A Veritable Palace for the Hard-Working Labourer’? Space, Material Culture and Inmate Experience in London’s Rowton Houses, 1892–1918. / Hamlett, Jane; Preston, Rebecca.

Residential Institutions in Britain, 1725-1970: Inmates and Environments. ed. / Jane Hamlett; Lesley Hoskins; Rebecca Preston. London : Pickering and Chatto, 2013. p. 93-107 (Perspectives in Economic and Social History; No. 27).

Research output: Chapter in Book/Report/Conference proceedingChapter

Published

Abstract

This chapter examines the space and material culture of Rowton Houses - new large-scale institutional spaces built in London between 1892 and 1905 that housed thousands of working men up to (and after) 1914. The first Rowton House at Vauxhall was opened in 1892 by its founder, Lord Rowton (Montagu Lowry-Corry), the Tory peer and philanthropist who was formerly Disraeli’s private secretary. A large-scale lodging house for single men, the enterprise was not solely charitable but designed to be self-supporting, and was one of a range of semi-philanthropic initiatives that responded to the 1880s housing crisis in London. The success of the first House was followed by the foundation of an additional five larger Houses at King’s Cross (1896), Newington Butts (near the Elephant & Castle, 1897), Hammersmith (1899), Whitechapel (1902) and Camden Town (1905). This paper considers the influence of ideas of home life, circulated and celebrated in nineteenth-century culture, on Rowton Houses’ design and representation. But it also assesses how inmates responded to this. Rather than ‘resisting’ Rowton’s culture, residents had other, more pressing concerns, and constructed home in a different way.

While nineteenth-century institutions for the poor have been widely studied, capturing the voices and experiences of their inmates remains problematic. Tim Hitchcock, Peter King and Pamela Sharpe have recently argued that historical research should turn to the material strategies the poor adopted in order to survive in response to the networks of authority (and institutions) that governed their lives. One way of doing this is to consider the spaces that the poor inhabited, the material objects they kept or were provided with, and how they responded to these.

The first section of the chapter explores how Rowton Houses were represented in the press, through words and images. London and provincial newspapers with a range of political sympathies, the popular illustrated periodical press, and specialist medical and architectural publications, all reported on Rowton Houses’ design and management, presenting an idea of the Houses as ‘domestic’ in order to underplay their institutional associations. These accounts are compared in the second section with published inmate autobiographies and records of crime - from the press, police accounts and the criminal courts.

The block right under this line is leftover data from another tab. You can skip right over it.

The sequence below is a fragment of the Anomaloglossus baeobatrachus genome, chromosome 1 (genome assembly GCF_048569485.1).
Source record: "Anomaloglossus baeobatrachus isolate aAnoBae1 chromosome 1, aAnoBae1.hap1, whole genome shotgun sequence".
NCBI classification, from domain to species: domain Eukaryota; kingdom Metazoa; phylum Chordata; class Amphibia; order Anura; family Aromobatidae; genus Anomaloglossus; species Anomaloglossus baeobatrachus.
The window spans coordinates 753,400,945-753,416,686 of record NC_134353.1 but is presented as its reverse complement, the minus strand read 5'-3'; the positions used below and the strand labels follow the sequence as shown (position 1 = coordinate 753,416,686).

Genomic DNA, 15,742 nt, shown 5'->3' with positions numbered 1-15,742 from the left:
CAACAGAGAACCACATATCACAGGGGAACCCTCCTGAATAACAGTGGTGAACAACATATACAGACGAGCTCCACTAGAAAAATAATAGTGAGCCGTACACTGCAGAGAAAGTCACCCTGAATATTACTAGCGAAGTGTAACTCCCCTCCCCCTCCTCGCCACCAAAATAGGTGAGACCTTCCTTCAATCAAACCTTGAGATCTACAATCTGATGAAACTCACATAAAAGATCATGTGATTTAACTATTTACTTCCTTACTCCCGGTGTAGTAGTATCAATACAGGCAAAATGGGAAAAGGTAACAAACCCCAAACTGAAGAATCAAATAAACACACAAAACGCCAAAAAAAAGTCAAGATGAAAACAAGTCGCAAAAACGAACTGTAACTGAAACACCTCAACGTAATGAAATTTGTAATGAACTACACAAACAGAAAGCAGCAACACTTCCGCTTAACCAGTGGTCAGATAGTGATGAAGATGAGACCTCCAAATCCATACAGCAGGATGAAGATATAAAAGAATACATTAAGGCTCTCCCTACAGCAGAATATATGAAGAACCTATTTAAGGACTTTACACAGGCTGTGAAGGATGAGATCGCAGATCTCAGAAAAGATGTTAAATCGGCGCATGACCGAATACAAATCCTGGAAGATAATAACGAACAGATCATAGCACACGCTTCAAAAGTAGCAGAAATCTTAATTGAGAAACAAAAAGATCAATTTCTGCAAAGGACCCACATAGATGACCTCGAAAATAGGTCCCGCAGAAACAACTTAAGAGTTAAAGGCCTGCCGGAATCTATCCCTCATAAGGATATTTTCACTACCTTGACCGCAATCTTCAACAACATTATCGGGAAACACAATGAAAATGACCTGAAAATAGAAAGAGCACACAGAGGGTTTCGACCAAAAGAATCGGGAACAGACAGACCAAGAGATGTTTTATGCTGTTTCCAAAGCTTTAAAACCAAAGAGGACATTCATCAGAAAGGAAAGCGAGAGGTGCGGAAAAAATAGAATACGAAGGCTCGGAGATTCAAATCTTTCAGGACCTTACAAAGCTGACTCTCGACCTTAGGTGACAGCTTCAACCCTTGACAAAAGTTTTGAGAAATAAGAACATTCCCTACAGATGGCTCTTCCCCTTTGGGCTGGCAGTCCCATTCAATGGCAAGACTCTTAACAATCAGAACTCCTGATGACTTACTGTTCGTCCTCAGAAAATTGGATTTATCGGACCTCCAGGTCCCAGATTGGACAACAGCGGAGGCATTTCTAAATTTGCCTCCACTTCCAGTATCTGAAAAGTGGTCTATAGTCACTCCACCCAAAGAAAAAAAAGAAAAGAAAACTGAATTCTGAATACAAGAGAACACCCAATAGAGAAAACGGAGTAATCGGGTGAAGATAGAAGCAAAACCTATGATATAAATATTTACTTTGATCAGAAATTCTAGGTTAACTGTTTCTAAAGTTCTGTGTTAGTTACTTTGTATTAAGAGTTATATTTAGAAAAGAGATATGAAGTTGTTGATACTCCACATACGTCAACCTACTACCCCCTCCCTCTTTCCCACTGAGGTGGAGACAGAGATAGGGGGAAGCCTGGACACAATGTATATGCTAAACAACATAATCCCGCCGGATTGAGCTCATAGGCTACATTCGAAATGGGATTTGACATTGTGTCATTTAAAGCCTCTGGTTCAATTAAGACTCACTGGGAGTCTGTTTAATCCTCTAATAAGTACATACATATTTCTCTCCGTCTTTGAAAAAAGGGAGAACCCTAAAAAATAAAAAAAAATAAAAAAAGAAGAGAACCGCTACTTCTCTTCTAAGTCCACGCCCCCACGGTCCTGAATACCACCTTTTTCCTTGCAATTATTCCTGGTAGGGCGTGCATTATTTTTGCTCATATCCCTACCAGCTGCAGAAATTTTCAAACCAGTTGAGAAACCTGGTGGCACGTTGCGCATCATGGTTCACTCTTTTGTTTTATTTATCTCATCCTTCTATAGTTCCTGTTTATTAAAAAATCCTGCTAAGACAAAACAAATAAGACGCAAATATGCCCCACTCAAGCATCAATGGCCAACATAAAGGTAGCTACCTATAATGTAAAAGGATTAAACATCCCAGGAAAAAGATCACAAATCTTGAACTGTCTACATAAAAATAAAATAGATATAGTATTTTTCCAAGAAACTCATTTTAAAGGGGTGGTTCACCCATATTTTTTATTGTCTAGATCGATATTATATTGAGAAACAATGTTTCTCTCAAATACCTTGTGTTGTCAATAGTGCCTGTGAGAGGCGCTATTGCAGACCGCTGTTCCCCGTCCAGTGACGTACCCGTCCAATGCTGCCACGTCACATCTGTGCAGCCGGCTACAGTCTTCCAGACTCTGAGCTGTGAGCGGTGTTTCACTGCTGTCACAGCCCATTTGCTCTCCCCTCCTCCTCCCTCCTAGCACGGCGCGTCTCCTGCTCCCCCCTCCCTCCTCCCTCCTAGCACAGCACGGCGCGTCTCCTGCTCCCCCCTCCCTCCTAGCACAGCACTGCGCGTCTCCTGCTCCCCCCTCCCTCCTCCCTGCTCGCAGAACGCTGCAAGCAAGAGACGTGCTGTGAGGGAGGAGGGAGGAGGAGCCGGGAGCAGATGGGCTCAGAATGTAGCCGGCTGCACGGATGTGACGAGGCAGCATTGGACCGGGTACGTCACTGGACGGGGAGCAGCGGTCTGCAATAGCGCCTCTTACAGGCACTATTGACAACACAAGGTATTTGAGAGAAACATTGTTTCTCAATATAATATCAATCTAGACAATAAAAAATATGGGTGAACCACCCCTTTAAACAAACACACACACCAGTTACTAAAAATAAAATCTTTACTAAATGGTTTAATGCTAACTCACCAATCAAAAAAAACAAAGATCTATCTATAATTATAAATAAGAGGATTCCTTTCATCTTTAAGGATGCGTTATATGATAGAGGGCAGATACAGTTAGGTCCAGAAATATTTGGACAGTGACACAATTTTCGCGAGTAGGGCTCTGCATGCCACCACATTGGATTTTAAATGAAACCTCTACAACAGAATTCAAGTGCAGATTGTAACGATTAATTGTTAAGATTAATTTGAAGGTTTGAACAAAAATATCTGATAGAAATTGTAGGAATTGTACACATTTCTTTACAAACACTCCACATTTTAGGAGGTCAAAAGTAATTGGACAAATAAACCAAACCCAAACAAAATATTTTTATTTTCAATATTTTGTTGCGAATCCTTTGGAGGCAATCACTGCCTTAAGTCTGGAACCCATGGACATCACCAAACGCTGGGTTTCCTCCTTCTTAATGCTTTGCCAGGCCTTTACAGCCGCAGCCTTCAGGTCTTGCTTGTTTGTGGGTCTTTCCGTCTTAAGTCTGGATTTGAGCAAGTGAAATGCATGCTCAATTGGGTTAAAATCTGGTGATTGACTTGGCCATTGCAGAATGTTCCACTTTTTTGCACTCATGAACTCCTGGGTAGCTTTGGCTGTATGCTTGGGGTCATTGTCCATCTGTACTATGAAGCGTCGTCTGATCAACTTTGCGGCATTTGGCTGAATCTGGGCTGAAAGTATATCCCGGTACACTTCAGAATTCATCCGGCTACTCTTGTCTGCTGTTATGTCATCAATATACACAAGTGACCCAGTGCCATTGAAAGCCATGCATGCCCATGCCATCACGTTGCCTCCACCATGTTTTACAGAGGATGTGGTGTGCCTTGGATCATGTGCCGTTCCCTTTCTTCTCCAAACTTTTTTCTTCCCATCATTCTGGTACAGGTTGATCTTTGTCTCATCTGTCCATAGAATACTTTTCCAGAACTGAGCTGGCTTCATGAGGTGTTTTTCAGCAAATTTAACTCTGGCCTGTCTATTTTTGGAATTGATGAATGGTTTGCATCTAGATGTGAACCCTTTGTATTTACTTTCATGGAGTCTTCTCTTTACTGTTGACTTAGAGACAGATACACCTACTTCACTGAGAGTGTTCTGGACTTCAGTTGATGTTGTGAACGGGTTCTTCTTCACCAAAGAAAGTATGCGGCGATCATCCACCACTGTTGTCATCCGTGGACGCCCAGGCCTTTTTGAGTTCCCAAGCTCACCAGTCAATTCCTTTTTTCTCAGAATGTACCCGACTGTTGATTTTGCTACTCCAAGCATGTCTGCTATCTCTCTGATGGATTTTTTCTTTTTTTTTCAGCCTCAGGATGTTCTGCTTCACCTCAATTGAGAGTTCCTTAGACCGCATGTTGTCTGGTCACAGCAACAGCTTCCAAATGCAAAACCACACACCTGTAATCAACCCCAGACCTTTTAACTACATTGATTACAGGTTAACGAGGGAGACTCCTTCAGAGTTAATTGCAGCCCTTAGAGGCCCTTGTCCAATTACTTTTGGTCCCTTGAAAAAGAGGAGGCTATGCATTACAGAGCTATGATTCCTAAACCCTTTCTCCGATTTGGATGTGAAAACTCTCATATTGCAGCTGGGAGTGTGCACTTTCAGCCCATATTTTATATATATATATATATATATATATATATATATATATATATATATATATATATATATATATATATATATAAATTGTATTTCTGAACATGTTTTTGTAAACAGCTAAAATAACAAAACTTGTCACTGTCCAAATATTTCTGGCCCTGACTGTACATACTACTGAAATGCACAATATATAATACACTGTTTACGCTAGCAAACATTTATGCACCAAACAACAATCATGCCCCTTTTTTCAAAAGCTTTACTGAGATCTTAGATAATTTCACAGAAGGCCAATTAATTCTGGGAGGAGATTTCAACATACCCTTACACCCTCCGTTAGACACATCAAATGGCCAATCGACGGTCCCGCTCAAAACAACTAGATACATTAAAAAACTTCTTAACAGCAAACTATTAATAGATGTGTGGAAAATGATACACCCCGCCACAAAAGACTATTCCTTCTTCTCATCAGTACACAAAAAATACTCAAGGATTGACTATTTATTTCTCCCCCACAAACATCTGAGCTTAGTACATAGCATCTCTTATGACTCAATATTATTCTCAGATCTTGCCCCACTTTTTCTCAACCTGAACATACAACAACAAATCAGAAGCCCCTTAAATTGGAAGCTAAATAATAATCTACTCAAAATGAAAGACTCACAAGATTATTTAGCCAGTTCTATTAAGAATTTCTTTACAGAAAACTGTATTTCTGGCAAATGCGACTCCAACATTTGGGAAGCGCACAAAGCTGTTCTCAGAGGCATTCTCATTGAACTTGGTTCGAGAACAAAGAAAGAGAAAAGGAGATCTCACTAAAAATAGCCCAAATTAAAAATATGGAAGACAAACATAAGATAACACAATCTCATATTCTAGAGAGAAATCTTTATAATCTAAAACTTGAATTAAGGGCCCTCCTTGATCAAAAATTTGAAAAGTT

Rowton and his co-directors invested time and money in the Houses and paid close attention to minute details of their physical layout and equipment. When opened the buildings were almost universally praised in the press and compared to hotels and clubs for upper-class men in the West End. Indeed, the carefully fitted interiors and their representation in the press suggest that the Houses were intended to create a shared domesticity that crossed class boundaries. However, instead of marveling at the decoration, Rowton residents explained institutional life in terms of duration of residence and the proximity of fellow inhabitants. The buildings’ spatial arrangements fostered companionship, but left the vulnerable open to the predatory. Libraries, smoking rooms, lockers and cubicles were often used in ways unintended by the authorities. As such, Rowton residents did not exactly resist the regime - rather, they found ways of adapting themselves to its limitations and possibilities, adopting their own strategies to find comfort and security. This was produced, or removed, by the presence of other bodies in space – it was the other lodgers, and the staff, as well as the rules that governed them, that were important in this equation.
Original languageEnglish
Title of host publicationResidential Institutions in Britain, 1725-1970: Inmates and Environments
EditorsJane Hamlett, Lesley Hoskins, Rebecca Preston
Place of PublicationLondon
PublisherPickering and Chatto
Pages93-107
ISBN (Electronic)9781781440117
ISBN (Print)9781848933668
StatePublished - Jun 2013

Publication series

NamePerspectives in Economic and Social History
Number27
This open access research output is licenced under a Creative Commons Attribution-NonCommercial-NoDerivs 3.0 Unported License.

ID: 4717256